The problem is that your brain can’t tell the difference between good and bad habits and as a result, whenever a behavior has become a habit, your brain just waits for the cue and then simply executes it.

So what is a habit? A habit is a loop in which a specific action is triggered by a cue and followed by a reward. Whether it is a sugar rush from eating that chocolate bar, the caffeine kick from your morning coffee or the endorphins that get released by regular exercise, your mind becomes trained to expect the same certain reaction to your actions.

As a habit is a simple cue, action, reward loop, you can actually go about to change it. Duhigg offers a four-step framework to change a habit:

Step 1: Identify the routine
Step 2: Experiment with rewards
Step 3: Isolate the cue
Step 4: Have a plan

At the end of his book, Duhigg himself concludes, “All patterns that exist in our lives are habits that we know exist. Once you understand that habits can change, you have the freedom -and the responsibility- to remake them. Once you understand that habits can be rebuilt, the only option left is to get to work and change them.”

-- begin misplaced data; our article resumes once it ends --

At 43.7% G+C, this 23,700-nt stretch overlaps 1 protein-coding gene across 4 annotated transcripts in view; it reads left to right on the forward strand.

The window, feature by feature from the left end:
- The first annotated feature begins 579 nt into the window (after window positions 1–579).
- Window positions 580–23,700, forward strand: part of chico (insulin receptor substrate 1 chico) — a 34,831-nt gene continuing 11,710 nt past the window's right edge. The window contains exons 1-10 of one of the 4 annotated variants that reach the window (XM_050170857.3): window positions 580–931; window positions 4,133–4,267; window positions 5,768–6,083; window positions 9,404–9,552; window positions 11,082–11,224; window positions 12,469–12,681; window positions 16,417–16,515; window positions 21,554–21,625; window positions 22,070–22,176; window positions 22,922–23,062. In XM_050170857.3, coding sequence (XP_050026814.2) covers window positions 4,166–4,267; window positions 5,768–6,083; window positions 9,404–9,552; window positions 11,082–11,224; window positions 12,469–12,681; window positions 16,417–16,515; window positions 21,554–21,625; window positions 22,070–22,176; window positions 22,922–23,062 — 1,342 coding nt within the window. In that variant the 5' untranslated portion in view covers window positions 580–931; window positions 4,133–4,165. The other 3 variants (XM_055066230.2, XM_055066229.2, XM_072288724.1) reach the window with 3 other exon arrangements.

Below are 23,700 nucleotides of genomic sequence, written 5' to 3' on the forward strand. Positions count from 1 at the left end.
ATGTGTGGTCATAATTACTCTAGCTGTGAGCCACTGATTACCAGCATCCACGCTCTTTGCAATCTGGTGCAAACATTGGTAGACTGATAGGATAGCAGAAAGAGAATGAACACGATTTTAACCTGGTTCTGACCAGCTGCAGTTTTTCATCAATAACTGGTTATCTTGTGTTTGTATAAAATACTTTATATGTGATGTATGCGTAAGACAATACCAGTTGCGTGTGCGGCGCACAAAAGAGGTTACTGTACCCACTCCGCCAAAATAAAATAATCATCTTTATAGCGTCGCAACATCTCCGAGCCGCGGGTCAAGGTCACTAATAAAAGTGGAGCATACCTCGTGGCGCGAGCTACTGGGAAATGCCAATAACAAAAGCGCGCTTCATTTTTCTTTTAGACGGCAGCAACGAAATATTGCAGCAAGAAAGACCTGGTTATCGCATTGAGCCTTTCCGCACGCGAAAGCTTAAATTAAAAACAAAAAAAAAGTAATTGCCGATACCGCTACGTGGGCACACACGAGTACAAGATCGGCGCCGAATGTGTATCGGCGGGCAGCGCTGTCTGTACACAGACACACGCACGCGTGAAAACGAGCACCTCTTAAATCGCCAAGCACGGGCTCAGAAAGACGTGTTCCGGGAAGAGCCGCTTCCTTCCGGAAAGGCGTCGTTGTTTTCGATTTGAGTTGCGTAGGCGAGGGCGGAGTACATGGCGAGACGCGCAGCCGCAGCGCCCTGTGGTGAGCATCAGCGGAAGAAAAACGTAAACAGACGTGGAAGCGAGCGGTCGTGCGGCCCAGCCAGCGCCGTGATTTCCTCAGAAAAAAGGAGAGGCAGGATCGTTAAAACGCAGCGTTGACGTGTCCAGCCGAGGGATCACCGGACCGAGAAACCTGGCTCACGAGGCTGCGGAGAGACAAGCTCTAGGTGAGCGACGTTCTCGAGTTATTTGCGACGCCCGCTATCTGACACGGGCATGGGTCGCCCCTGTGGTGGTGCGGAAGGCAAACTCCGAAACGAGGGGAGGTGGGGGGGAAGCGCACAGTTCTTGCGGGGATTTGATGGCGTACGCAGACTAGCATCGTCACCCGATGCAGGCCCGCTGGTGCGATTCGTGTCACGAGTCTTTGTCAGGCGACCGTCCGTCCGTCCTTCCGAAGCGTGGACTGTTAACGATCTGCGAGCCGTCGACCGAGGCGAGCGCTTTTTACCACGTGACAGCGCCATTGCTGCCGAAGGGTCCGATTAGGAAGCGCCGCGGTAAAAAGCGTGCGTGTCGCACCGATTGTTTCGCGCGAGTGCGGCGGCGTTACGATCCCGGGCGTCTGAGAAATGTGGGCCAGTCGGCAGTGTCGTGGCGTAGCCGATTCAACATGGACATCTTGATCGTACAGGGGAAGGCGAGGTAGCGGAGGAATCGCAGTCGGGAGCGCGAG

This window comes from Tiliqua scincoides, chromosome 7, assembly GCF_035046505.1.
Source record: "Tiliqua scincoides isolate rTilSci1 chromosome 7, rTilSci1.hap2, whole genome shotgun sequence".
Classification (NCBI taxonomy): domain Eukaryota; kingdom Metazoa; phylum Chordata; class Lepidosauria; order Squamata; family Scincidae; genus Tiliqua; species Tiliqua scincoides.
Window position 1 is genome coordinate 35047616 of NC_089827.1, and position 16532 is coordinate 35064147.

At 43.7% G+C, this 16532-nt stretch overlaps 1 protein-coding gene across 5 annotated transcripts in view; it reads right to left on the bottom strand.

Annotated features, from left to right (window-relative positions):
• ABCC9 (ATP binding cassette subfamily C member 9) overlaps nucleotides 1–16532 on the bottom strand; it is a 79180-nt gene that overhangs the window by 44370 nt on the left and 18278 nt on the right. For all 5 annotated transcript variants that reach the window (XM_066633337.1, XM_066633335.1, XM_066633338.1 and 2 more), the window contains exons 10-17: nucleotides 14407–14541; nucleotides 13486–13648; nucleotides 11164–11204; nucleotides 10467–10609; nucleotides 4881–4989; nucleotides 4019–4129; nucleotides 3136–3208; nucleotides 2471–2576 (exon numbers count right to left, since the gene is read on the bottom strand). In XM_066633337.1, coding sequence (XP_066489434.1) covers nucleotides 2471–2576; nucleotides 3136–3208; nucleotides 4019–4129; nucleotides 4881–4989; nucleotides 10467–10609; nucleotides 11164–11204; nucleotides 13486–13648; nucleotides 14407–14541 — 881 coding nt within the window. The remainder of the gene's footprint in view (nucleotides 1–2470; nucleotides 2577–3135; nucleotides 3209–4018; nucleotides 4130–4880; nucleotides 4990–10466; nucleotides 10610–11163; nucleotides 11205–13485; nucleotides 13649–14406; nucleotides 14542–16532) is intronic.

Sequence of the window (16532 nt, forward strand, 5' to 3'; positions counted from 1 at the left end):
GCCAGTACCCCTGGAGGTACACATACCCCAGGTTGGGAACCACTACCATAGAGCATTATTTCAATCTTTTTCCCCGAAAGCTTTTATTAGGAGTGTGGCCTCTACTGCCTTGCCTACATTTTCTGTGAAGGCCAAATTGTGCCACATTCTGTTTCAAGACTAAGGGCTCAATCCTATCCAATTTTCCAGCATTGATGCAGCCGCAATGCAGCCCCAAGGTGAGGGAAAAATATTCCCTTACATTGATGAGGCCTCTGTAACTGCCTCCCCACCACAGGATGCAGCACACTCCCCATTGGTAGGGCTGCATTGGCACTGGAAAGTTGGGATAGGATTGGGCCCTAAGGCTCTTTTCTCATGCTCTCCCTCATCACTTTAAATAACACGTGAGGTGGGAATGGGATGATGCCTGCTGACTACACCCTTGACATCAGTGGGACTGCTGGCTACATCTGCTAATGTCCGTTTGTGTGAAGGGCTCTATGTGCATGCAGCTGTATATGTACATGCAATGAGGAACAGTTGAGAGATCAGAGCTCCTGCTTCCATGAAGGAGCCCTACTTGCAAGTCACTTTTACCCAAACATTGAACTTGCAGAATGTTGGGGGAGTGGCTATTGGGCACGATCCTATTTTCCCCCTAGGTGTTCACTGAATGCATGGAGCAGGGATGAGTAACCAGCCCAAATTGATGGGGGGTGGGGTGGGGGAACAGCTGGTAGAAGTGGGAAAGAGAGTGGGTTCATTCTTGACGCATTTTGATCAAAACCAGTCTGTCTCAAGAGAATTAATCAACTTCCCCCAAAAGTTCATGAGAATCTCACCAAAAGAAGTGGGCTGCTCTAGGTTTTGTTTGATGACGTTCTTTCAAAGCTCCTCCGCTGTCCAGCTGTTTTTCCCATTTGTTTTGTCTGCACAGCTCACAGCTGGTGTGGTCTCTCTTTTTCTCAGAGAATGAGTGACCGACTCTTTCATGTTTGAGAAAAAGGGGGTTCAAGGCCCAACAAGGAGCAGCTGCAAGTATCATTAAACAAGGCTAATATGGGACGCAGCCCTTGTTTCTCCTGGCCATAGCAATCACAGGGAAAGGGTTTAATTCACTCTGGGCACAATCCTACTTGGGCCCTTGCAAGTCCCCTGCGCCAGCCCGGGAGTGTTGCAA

Today I started trying to create a new habit for myself. Instead of waking up lazily at 7:30am to check the sports pages, my blog counts and my emails, today I woke up at 6:00am, had 90 minutes more to get in some exercise, meditate and start the day with my writing. This blog is a result of my first day! My cue was my desire to get more out of my day with the personal insight that I am most productive early in the morning. My reward; exercising and writing gives me the discipline that I crave and producing something early in the day gives me that feeling that, no matter what happens later in the day, I have still achieved something.